Thinking About Coming To The United States On A Work Visa? 4 Reasons To Hire An H-1B Visa Lawyer

Posted on: 10 April 2023

Many foreign workers come to the United States to fill important positions. These educated workers get jobs as engineers, scientists, and other highly skilled professionals. If you are considering working in the US for a period of time, then you should consider hiring an H-1B visa lawyer to help you navigate the process. Here are just four reasons why it is beneficial to hire a qualified H-1B visa attorney before you move to the United States for work.
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7 Circumstances When You Should Hire an Employment Immigration Attorney

Posted on: 6 October 2022

If you are an employer, there are certain times when you should hire an employment immigration attorney. Here are seven circumstances when you should seek legal assistance: When You Have Employees Who Are Not U.S. Citizens If you have employees who are non-citizens, you may need to make sure that they have the proper work visas. An employment immigration attorney can help you with this process and ensure that your employees are legal.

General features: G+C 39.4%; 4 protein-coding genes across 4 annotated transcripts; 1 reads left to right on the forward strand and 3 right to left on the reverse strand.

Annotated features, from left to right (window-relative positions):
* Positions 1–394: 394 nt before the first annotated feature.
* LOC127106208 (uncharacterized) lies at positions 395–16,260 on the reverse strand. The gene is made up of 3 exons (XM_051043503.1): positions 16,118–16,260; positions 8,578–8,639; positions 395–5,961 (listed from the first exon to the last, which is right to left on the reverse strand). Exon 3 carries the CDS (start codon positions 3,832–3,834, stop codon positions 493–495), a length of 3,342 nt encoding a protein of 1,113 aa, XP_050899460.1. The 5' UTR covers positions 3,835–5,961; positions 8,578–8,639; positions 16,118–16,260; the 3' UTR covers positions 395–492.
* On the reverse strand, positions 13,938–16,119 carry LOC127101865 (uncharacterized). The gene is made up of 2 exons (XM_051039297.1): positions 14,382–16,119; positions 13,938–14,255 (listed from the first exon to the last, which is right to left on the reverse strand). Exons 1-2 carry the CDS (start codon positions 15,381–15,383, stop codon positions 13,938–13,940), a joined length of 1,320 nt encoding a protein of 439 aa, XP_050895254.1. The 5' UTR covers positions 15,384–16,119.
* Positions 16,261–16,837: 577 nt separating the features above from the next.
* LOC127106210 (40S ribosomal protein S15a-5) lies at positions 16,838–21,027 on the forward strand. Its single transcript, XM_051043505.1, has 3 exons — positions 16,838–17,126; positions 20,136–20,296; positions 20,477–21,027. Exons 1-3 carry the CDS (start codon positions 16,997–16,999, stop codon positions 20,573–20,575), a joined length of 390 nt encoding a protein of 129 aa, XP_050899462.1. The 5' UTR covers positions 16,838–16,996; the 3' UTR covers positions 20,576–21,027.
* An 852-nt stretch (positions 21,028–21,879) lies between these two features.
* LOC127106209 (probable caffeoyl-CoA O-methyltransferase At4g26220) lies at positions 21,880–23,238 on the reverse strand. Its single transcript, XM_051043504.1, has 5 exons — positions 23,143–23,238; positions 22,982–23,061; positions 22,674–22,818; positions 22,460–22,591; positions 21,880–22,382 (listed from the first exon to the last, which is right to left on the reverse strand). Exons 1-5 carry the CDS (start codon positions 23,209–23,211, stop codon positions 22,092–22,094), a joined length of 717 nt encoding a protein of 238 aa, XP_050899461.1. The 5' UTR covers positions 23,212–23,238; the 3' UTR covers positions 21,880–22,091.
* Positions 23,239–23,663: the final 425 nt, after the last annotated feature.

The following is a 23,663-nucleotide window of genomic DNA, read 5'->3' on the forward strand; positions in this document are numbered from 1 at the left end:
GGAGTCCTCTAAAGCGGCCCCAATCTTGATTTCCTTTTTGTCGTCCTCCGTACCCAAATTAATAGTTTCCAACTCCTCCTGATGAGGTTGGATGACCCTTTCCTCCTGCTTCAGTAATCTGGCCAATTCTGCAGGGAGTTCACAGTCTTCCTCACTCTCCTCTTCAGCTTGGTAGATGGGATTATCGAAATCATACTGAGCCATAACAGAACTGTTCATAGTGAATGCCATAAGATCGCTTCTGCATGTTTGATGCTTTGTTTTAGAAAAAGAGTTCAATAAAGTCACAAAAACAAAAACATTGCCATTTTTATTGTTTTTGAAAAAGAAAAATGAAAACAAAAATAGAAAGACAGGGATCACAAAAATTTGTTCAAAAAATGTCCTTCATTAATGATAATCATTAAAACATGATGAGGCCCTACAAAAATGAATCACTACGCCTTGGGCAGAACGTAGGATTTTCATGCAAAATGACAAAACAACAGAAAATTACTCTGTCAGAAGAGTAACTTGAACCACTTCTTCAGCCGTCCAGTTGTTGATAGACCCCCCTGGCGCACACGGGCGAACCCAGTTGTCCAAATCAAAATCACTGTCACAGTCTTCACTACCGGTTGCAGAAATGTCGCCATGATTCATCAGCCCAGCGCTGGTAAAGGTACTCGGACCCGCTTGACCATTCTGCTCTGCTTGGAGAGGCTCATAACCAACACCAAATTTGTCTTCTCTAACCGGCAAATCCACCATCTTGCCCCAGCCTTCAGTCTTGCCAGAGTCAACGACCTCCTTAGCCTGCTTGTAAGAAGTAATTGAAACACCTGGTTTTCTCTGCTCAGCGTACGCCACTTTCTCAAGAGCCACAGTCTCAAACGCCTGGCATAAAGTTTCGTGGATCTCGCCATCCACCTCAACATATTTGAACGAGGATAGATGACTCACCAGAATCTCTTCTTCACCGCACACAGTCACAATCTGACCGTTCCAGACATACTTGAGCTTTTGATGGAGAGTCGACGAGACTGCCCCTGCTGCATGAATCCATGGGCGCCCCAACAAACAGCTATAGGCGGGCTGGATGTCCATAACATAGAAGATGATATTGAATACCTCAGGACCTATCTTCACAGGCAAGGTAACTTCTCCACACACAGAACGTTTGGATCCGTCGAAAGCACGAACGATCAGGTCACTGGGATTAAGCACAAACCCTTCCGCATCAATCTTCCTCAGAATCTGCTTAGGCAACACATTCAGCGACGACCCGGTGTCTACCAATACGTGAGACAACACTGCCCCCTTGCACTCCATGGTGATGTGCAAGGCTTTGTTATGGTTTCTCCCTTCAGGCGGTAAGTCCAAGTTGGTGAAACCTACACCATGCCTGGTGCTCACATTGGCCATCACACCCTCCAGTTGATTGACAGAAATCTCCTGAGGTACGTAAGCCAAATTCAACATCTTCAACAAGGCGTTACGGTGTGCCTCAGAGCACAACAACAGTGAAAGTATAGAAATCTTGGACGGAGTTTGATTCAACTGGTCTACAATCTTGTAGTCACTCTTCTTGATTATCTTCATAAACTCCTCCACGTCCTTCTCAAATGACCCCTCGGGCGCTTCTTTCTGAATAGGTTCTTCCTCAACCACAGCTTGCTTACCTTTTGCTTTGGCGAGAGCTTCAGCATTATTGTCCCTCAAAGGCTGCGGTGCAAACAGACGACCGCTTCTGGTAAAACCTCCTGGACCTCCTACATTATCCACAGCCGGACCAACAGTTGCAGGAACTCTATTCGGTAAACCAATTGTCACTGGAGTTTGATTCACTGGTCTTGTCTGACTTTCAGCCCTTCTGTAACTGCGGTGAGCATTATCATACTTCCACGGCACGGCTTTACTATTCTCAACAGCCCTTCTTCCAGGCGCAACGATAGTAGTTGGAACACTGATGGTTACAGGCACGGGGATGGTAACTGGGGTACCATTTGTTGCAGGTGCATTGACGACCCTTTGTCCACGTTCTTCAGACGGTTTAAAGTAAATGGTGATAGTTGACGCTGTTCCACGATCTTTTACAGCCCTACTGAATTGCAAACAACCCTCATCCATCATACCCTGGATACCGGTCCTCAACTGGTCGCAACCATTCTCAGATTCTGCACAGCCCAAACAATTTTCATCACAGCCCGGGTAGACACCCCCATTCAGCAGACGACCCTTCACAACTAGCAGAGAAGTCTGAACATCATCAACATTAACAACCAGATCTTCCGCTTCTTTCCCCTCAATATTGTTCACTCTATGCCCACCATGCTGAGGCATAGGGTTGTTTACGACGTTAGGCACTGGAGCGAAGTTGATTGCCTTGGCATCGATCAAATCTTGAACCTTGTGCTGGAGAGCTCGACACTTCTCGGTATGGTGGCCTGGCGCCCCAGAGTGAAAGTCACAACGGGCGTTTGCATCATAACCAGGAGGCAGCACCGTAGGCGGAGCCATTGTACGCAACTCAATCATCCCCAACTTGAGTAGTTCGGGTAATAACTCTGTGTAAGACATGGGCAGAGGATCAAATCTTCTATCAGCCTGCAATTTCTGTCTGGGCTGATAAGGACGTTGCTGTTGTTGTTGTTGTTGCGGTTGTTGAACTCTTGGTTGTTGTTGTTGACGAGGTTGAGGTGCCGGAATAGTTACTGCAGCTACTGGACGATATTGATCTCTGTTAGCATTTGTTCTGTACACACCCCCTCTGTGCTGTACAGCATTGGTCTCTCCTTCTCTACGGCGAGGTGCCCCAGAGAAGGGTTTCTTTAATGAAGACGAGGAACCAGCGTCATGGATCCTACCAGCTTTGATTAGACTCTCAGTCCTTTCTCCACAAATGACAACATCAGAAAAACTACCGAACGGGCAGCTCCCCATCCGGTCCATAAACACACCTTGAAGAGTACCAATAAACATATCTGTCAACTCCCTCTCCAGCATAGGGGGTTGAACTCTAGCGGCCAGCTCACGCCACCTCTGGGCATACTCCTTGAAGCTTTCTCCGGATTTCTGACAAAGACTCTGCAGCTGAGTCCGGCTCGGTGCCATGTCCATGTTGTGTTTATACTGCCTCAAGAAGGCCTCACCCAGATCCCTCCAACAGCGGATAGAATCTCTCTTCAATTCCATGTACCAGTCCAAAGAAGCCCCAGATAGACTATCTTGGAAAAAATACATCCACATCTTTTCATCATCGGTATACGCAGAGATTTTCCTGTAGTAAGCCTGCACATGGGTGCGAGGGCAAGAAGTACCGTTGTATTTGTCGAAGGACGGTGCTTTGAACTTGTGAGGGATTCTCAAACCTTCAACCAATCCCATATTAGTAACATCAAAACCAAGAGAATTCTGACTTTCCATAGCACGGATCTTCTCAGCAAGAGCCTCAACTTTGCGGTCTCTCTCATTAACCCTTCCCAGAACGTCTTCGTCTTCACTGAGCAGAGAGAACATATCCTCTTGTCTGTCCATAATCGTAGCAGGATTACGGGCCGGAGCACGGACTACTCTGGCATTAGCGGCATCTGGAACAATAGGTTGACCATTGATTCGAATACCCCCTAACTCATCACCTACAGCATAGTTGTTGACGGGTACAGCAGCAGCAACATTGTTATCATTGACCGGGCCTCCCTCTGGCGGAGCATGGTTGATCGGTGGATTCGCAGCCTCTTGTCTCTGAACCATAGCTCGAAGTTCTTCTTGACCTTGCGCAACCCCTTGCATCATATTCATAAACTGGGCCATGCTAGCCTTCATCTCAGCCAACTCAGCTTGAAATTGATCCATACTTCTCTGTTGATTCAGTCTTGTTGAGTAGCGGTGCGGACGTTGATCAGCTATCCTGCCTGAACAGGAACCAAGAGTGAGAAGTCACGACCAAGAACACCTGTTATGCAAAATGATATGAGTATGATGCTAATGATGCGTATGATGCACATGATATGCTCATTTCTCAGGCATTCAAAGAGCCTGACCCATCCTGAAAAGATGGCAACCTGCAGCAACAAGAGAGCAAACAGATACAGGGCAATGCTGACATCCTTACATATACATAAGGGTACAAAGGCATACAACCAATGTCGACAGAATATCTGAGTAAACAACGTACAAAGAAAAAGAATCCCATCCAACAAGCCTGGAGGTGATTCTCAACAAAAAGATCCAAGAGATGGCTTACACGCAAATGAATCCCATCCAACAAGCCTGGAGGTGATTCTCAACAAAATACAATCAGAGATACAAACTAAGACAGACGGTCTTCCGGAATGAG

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2 Occasions When You Should Hire An Immigration Attorney

Posted on: 14 January 2022

You don't have to hire an attorney when applying for a green card or an immigrant visa in the United States. If your case is straightforward, you have no criminal record, and you're eligible for the benefit you seek, you can proceed on your own without legal representation. However, there are many other situations when a lawyer's intervention may be essential.  Here are two occasions when hiring an immigration attorney is crucial.
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You Or Family Lost German Citizenship In WW2? May Reclaim Citizenship Under Article 116

Posted on: 9 July 2021

There's no doubt it was very difficult growing up in Germany during World War 2. For some, however, it was even more difficult because they had to escape their homeland due to political reasons and consequently lost their German citizenship. Not only did they lose their German citizenship, their descendants who would have rightly been German citizens did as well. Fortunately, in 2020, the German Constitutional Court amended the criteria for citizenship in Article 116 to extend it to this group of people.
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